Value of Buffett's Berkshire Jumps 13 Percent on Trump Tax Cut

Gladys Abbott
February 25, 2018

The new law, greatly touted by President Donald Trump, lowered the tax rate paid by USA corporations from 35 percent to 21 percent, allowing many to undertake major new outlays and others to book significant fiscal gains.

Berkshire attributed roughly $29.11 billion of its net income to the reduction of the US corporate tax rate, to 21 percent from 35 percent, that President Donald Trump signed into law in December.

"A large portion of our gain did NOT come from anything we accomplished at Berkshire", he wrote.

However, he added that the $65bn gain was "nonetheless real - rest assured of that".

The company's full-year earnings shot up 87 per cent to $44.9bn, though Buffett admitted only $36bn came from Berkshire's operations.

"The remaining $29 billion was delivered to us in December when Congress rewrote the U.S. Tax Code", he explained.

Finding things to buy at a "sensible purchase price" had become a challenge, he wrote, and a major reason Berkshire was awash with $116bn of low-yielding cash and government bonds.

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But he said that a debt-fueled "purchasing frenzy" binge by deal-hungry chief executives is making that task very hard. Unlike many tech conglomerates, which had parked their cash overseas, Berkshire Hathaway's cash was in America.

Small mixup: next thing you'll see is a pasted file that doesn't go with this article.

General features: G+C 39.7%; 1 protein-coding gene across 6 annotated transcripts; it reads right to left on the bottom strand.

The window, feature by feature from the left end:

Warren Buffett released his annual letter to shareholders Saturday, saying a large portion of Berkshire Hathaway's 2017 gains came from nothing the company did, but came from the federal tax overhaul passed previous year. "For that to happen, we will need to make one or more huge acquisitions".

The problem facing Berkshire, whose last major acquisition was a $32 billion deal to buy Precision Castparts in 2015, is that prices are not cheap and competition from other buyers, such as private equity firms, is stiff, says Pan.

" Buffett singled out newly designated vice chairmen Ajit Jain and Greg Abel, longtime operating company executives, Jain with the insurance business and Abel with the company's energy businesses".

With their appointments, some Berkshire prognosticators have said either man could now be in the running to one day take the top role at Berkshire, when Buffett, 87, no longer holds it. Many investors consider Abel, a decade younger than Jain, the frontrunner.

His latest newsletter reports that Berkshire's net earnings rose a year ago from $24.07 billion to $44.94 billion.

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